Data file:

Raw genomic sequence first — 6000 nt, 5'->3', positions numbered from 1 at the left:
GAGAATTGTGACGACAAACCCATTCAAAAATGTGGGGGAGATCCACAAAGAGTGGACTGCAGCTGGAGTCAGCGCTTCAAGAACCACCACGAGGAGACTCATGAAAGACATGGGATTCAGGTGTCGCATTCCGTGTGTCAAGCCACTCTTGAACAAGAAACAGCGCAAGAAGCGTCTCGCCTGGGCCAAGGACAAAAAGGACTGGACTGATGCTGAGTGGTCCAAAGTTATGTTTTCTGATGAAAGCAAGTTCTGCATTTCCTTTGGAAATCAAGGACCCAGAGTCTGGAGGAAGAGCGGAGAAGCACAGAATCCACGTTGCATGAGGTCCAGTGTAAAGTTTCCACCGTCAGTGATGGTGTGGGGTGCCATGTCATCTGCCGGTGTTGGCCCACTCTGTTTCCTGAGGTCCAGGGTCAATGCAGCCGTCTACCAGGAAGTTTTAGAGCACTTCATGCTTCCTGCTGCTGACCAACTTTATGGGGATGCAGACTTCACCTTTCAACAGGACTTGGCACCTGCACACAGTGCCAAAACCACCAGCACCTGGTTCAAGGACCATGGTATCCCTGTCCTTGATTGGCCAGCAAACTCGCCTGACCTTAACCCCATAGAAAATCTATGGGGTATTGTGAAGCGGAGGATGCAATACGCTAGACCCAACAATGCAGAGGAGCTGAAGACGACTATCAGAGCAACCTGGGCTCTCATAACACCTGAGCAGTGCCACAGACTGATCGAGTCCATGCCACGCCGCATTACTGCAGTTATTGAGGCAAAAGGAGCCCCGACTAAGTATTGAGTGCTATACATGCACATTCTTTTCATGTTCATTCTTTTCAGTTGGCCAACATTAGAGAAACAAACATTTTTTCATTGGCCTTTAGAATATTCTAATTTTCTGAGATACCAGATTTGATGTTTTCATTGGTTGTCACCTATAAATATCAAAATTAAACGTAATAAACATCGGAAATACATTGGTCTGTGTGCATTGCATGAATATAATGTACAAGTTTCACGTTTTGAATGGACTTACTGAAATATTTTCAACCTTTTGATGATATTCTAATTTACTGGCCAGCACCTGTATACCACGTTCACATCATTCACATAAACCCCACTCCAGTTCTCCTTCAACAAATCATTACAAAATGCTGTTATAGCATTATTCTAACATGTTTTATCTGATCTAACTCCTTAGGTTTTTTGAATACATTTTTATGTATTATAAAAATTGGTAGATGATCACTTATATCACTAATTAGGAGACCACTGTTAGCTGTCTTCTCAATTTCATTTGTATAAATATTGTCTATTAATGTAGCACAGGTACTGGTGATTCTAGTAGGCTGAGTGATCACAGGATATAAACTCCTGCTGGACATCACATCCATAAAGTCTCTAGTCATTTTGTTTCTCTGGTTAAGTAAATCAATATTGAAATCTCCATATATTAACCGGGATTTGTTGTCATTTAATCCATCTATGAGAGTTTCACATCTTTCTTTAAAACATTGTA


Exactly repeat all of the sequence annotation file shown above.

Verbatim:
Raw genomic sequence first — 6000 nt, 5'->3', positions numbered from 1 at the left:
GAGAATTGTGACGACAAACCCATTCAAAAATGTGGGGGAGATCCACAAAGAGTGGACTGCAGCTGGAGTCAGCGCTTCAAGAACCACCACGAGGAGACTCATGAAAGACATGGGATTCAGGTGTCGCATTCCGTGTGTCAAGCCACTCTTGAACAAGAAACAGCGCAAGAAGCGTCTCGCCTGGGCCAAGGACAAAAAGGACTGGACTGATGCTGAGTGGTCCAAAGTTATGTTTTCTGATGAAAGCAAGTTCTGCATTTCCTTTGGAAATCAAGGACCCAGAGTCTGGAGGAAGAGCGGAGAAGCACAGAATCCACGTTGCATGAGGTCCAGTGTAAAGTTTCCACCGTCAGTGATGGTGTGGGGTGCCATGTCATCTGCCGGTGTTGGCCCACTCTGTTTCCTGAGGTCCAGGGTCAATGCAGCCGTCTACCAGGAAGTTTTAGAGCACTTCATGCTTCCTGCTGCTGACCAACTTTATGGGGATGCAGACTTCACCTTTCAACAGGACTTGGCACCTGCACACAGTGCCAAAACCACCAGCACCTGGTTCAAGGACCATGGTATCCCTGTCCTTGATTGGCCAGCAAACTCGCCTGACCTTAACCCCATAGAAAATCTATGGGGTATTGTGAAGCGGAGGATGCAATACGCTAGACCCAACAATGCAGAGGAGCTGAAGACGACTATCAGAGCAACCTGGGCTCTCATAACACCTGAGCAGTGCCACAGACTGATCGAGTCCATGCCACGCCGCATTACTGCAGTTATTGAGGCAAAAGGAGCCCCGACTAAGTATTGAGTGCTATACATGCACATTCTTTTCATGTTCATTCTTTTCAGTTGGCCAACATTAGAGAAACAAACATTTTTTCATTGGCCTTTAGAATATTCTAATTTTCTGAGATACCAGATTTGATGTTTTCATTGGTTGTCACCTATAAATATCAAAATTAAACGTAATAAACATCGGAAATACATTGGTCTGTGTGCATTGCATGAATATAATGTACAAGTTTCACGTTTTGAATGGACTTACTGAAATATTTTCAACCTTTTGATGATATTCTAATTTACTGGCCAGCACCTGTATACCACGTTCACATCATTCACATAAACCCCACTCCAGTTCTCCTTCAACAAATCATTACAAAATGCTGTTATAGCATTATTCTAACATGTTTTATCTGATCTAACTCCTTAGGTTTTTTGAATACATTTTTATGTATTATAAAAATTGGTAGATGATCACTTATATCACTAATTAGGAGACCACTGTTAGCTGTCTTCTCAATTTCATTTGTATAAATATTGTCTATTAATGTAGCACAGGTACTGGTGATTCTAGTAGGCTGAGTGATCACAGGATATAAACTCCTGCTGGACATCACATCCATAAAGTCTCTAGTCATTTTGTTTCTCTGGTTAAGTAAATCAATATTGAAATCTCCATATATTAACCGGGATTTGTTGTCATTTAATCCATCTATGAGAGTTTCACATCTTTCTTTAAAACATTGTA